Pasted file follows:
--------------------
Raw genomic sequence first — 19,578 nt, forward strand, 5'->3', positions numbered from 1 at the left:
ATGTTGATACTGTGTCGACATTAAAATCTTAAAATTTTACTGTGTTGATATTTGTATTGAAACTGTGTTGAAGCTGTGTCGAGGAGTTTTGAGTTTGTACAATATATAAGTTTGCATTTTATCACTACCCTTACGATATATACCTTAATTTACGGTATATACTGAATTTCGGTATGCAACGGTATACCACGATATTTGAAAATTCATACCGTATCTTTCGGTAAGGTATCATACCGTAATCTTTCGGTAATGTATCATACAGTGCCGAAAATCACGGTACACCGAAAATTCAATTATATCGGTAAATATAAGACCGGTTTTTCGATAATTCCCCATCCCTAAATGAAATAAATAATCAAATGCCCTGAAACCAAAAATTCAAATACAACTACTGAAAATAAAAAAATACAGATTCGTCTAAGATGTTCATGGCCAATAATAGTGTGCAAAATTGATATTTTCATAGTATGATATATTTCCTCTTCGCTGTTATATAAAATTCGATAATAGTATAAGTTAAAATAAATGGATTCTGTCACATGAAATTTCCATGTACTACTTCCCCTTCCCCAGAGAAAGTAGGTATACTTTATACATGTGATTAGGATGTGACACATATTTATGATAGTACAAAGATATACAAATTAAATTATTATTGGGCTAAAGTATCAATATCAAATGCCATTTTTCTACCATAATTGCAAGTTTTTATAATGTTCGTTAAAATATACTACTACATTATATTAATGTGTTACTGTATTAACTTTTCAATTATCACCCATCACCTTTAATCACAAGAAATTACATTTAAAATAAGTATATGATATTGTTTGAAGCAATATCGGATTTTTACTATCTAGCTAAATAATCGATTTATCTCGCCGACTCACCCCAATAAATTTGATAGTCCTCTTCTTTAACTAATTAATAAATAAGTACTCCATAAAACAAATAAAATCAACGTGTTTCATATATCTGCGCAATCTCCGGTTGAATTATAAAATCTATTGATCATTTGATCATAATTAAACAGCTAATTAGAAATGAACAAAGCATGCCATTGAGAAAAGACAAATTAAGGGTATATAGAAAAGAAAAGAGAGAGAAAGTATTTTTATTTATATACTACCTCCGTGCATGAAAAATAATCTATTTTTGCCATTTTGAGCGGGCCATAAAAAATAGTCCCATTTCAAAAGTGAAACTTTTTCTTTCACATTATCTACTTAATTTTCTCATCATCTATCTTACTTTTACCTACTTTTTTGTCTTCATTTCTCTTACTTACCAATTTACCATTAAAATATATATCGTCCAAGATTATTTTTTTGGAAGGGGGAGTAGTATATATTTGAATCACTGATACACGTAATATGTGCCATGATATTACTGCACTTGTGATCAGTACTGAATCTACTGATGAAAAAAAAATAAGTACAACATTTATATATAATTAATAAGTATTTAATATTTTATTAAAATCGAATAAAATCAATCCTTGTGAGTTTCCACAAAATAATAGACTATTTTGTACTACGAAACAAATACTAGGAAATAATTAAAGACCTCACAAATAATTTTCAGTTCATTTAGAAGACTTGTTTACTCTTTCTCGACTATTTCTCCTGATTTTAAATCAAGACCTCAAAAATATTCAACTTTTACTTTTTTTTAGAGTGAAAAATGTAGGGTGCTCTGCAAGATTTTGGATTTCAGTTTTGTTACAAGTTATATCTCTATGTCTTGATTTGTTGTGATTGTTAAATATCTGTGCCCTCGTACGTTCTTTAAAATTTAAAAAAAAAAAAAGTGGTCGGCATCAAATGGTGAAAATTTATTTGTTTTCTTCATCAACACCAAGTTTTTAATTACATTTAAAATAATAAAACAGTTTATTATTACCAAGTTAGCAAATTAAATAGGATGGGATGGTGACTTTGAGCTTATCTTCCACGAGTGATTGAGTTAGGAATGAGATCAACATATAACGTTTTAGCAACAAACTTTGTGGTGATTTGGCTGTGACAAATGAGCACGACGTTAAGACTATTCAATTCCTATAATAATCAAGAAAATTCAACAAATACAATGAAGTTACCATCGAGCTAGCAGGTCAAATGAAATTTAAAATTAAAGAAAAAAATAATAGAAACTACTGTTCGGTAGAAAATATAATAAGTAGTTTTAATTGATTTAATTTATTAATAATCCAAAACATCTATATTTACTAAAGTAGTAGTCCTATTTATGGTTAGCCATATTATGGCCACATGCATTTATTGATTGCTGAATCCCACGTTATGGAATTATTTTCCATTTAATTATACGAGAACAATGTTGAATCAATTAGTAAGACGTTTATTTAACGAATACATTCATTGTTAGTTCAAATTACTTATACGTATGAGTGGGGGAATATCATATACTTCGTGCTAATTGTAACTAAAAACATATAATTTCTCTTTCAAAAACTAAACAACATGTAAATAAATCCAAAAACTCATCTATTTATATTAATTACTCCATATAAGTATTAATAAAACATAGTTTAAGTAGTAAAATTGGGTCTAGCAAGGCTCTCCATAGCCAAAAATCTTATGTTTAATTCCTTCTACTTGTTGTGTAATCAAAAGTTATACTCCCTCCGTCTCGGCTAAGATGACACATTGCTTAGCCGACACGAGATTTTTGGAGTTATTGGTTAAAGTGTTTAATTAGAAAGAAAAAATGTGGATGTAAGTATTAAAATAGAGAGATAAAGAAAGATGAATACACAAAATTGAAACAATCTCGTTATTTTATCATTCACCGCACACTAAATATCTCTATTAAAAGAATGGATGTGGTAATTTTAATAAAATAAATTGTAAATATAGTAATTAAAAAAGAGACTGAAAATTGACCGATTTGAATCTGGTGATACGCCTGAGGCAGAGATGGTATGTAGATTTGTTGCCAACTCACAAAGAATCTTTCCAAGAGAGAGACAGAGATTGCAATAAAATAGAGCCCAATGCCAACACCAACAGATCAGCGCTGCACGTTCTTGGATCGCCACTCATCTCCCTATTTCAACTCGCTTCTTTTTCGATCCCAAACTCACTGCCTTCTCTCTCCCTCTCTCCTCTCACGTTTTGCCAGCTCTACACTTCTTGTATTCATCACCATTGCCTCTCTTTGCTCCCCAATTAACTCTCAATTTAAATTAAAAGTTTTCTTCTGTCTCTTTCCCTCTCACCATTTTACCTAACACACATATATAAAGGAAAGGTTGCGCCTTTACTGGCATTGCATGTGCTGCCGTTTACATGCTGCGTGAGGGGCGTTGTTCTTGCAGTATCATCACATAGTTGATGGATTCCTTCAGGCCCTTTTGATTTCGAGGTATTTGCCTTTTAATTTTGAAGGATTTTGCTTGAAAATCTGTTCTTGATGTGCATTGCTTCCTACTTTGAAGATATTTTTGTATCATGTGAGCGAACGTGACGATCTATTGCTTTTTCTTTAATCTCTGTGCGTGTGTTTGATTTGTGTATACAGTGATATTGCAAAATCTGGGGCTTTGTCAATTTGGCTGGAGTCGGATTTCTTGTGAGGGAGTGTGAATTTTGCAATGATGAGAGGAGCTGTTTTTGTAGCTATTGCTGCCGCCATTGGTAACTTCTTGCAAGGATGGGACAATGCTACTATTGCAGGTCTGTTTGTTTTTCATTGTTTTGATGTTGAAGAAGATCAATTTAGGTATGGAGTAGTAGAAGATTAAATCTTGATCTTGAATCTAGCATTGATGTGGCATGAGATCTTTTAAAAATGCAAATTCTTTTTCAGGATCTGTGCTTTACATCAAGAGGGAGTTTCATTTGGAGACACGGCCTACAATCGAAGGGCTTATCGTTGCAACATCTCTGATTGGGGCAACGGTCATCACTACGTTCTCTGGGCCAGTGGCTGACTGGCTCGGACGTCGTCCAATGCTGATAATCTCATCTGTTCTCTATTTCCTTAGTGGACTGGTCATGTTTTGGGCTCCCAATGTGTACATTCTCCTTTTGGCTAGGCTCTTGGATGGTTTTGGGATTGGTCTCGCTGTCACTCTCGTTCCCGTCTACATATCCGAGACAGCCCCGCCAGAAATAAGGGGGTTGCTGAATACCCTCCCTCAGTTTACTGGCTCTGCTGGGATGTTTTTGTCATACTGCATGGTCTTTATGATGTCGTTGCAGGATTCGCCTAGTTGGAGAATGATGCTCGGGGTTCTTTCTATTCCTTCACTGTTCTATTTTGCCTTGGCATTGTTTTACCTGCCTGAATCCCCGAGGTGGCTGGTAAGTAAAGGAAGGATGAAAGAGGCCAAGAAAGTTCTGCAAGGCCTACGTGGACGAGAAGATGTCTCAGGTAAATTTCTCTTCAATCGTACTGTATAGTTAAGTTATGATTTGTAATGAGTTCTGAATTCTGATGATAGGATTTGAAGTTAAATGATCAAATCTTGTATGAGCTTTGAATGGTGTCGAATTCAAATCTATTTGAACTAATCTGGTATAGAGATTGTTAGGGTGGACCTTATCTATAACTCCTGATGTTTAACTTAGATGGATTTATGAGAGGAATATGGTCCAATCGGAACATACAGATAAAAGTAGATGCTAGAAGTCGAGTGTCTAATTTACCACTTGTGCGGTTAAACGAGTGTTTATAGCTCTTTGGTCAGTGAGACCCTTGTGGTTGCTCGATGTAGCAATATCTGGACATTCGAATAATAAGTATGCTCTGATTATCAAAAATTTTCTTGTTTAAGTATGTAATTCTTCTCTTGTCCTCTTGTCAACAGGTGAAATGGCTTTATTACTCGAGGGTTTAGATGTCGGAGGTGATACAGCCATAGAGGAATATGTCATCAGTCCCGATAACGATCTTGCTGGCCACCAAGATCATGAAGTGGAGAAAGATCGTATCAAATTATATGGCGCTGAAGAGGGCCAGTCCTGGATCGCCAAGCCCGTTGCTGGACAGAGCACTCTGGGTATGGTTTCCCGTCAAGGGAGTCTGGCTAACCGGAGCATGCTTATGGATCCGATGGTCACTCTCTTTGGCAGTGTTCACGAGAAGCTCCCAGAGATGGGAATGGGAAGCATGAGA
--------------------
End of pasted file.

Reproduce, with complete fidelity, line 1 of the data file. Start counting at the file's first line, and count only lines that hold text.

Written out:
Raw genomic sequence first — 19,578 nt, forward strand, 5'->3', positions numbered from 1 at the left: